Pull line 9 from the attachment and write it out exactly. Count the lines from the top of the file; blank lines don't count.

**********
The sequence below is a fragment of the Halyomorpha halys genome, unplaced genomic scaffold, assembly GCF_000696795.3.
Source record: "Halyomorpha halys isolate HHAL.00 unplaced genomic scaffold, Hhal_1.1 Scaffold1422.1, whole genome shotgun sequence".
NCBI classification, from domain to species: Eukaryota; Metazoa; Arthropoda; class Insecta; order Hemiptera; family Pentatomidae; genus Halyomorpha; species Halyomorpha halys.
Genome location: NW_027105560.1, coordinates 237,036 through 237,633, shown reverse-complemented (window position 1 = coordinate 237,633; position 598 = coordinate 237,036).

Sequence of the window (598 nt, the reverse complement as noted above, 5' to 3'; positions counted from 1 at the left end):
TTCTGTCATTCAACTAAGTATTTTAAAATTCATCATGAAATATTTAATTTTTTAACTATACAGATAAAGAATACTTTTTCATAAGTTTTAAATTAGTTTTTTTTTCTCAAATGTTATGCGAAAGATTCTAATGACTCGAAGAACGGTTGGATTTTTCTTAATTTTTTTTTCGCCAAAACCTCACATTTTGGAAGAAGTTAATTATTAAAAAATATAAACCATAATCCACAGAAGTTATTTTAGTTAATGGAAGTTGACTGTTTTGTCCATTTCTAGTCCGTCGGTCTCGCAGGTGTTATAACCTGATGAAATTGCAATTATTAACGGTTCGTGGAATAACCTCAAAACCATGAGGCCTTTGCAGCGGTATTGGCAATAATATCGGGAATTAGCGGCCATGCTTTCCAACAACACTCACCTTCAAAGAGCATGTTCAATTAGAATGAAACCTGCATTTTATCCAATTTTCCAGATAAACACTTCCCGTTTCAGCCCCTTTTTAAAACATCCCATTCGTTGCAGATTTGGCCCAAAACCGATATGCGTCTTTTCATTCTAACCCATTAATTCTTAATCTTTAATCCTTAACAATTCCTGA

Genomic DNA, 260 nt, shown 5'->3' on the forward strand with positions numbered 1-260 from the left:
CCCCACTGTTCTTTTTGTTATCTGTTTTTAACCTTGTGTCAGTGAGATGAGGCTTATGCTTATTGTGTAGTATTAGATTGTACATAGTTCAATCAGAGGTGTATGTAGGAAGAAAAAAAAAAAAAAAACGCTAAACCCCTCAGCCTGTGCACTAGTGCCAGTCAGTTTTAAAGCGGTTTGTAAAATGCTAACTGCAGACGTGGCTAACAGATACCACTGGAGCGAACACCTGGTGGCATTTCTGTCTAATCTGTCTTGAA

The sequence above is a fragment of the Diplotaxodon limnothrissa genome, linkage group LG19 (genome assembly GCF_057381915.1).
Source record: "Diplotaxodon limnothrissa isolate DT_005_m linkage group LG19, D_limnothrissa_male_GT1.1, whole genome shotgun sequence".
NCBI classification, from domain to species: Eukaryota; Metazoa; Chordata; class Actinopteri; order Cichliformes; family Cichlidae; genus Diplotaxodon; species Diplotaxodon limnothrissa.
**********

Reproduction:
The sequence above is a fragment of the Diplotaxodon limnothrissa genome, linkage group LG19 (genome assembly GCF_057381915.1).